January 19, 2023

Password Managers and the LastPass Breach - WST

Keeping track of your various passwords these days is nothing to scoff at. The ubiquitous solution to password generation and storage has been password managers where you only need to remember a single, complex password – your master password. The password manager then handles storing and creating complex passwords for all the accounts that you have created. Many password managers can store your data locally or they can keep those credentials in in the cloud so that you can access them from anywhere. Password managers are not, however, impervious to attacks, and due to their design, they inherit a single point of failure flaw. If a malicious actor can get ahold of your password vault and guess your master password, they are able to access all your passwords.

November 30, 2022, the public was made aware of a breach of well-known password manager, LastPass. Karim Toubba, LastPass CEO, posted on the company blog “In keeping with our commitment to transparency, I wanted to inform you of a security incident that our team is currently investigating.” The post went on to detail that data was accessed in a third-party cloud storage server by utilizing data that had been stolen from LastPass in a similar breach occurring August 2022. The post concluded with a recommendation that customers follow best practice surrounding their LastPass configuration and watch for updates as LastPass continue to investigate the breach.

Fast forward just under a month to December 22, LastPass posts an update to the breach on the company blog. The post explains a high-level overview of the technical route the attacker used to gain employee credentials that allowed the attacker to copy information from backup including “company names, end-user names, billing addresses, email addresses, telephone numbers, and the IP addresses from which customers were accessing the LastPass service. The attacker was also able to copy a backup of customer vault data from the encrypted storage container which is stored in a proprietary binary format that contains both unencrypted data, such as website URLs, as well as fully encrypted sensitive fields such as website usernames and passwords, secure notes, and form-filled data.” The post further specified that “These encrypted fields remain secured with 256-bit AES encryption and can only be decrypted with a unique encryption key derived from each user’s master password using our Zero Knowledge architecture. As a reminder, the master password is never known to LastPass and is not stored or maintained by LastPass.”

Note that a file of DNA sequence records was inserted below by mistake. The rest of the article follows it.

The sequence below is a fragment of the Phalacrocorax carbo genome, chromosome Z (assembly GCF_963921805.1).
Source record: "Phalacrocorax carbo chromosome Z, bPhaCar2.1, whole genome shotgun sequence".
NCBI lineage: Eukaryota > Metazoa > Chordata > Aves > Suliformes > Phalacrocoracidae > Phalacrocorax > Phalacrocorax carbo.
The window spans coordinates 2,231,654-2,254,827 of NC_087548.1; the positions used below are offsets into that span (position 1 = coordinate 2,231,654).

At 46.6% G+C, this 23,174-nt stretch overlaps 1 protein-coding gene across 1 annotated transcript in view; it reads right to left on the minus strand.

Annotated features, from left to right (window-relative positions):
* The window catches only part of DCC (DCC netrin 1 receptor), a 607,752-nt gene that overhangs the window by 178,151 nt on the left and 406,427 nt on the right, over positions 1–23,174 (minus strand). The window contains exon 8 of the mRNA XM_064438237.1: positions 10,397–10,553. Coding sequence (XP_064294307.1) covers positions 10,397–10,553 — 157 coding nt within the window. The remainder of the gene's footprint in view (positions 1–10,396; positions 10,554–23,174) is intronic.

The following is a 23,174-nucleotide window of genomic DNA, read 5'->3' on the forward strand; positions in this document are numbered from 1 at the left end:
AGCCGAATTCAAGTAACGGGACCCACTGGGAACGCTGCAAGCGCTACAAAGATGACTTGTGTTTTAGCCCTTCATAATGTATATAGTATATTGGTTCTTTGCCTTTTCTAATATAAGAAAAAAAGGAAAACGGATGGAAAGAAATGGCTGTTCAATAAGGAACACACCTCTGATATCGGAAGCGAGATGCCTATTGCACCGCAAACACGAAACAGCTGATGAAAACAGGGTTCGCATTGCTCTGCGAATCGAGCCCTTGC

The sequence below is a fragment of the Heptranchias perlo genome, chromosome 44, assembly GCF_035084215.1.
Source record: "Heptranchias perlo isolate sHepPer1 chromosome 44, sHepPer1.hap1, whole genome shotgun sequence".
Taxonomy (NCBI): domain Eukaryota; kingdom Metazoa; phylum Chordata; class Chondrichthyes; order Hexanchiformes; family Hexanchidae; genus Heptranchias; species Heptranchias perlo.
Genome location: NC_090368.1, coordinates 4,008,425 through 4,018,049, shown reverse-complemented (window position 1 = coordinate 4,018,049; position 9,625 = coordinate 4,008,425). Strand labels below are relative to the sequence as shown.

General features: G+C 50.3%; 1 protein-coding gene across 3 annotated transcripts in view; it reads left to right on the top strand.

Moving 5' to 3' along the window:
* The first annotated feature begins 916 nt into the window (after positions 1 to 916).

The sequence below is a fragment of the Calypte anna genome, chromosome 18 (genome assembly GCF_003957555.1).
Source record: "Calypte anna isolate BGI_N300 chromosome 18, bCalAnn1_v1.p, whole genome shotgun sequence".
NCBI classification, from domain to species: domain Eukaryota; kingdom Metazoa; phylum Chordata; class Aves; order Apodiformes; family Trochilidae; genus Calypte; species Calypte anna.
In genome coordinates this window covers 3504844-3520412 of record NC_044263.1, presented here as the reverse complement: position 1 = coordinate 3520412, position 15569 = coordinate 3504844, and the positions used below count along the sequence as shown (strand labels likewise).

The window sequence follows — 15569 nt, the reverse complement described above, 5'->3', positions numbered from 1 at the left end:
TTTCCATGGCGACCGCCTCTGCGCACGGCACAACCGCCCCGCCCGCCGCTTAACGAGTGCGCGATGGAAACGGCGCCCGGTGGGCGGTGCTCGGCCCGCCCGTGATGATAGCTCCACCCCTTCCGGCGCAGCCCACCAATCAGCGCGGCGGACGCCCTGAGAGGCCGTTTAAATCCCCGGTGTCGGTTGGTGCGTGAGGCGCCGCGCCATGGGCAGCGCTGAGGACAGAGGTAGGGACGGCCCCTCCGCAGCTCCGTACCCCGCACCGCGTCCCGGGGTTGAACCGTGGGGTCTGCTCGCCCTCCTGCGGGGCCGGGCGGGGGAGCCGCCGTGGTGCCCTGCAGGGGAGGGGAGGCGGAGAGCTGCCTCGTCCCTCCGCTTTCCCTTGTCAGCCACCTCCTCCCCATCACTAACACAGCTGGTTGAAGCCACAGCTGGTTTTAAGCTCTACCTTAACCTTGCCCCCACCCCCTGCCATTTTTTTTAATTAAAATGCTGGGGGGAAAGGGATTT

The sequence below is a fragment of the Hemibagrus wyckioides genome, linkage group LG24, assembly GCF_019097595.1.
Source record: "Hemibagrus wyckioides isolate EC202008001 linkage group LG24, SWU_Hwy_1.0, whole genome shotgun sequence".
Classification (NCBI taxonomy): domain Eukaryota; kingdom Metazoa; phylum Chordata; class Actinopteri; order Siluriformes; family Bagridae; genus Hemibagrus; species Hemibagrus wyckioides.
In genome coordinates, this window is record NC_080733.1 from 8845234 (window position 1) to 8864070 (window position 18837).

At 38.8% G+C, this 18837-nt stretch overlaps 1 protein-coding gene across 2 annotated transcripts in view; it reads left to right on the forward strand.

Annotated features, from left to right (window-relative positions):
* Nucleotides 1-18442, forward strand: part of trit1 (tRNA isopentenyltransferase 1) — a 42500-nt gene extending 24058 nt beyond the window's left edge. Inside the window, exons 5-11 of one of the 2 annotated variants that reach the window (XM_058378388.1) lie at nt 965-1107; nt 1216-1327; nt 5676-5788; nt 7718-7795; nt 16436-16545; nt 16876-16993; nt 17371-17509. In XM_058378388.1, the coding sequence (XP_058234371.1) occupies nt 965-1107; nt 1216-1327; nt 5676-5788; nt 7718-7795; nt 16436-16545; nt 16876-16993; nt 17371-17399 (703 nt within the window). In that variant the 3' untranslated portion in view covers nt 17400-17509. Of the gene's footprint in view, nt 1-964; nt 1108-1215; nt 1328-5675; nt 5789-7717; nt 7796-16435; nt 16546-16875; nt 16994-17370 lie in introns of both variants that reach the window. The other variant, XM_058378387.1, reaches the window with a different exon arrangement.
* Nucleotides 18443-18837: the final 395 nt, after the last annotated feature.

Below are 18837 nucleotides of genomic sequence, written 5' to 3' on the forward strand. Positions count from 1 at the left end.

So, what should you do if you use LastPass? The quick answer is not much in the short term as the password vault is considered generally secure, particularly if you have used a good master password. We recommend people make sure to enable multi-factor authentication everywhere possible and change passwords for any sensitive accounts such as financial accounts or social media in their vault to be extra safe. All passwords, and especially your master password, should be complex, with lower case, upper case, and special characters in your password. The longer the password, the better.

An option to determine if any particular password is compromised is https://haveibeenpwned.com/Passwords, where you can enter a password to check if it is present in a database containing over 600 million passwords obtained from various breaches. If the password you entered is “pwned,” we recommend changing it for sure.

Longer term, many folks are reevaluating their usage of LastPass’s service, given that the company has suffered several incidents over the last few years. There are other password managers out there with better track records, but it is important to keep in mind that there is never a situation where risk is not present and the best thing we can do is to layer our security. That is the case with password managers, just the same as it is with all controls. Strong credentials and due diligence when choosing your password solutions helps to mitigate that risk. Consider the various solutions carefully and keep an eye on your solution’s official methods for communication so that you are aware of any potential risks discovered. It’s important to note that even with this flaw, a password manager is still a better solution than re-using a handful of passwords for all your accounts, and we recommend using one.

Authored by: Cory Koetter, Sec+, CySA+ and Matthew Cardia, GPEN

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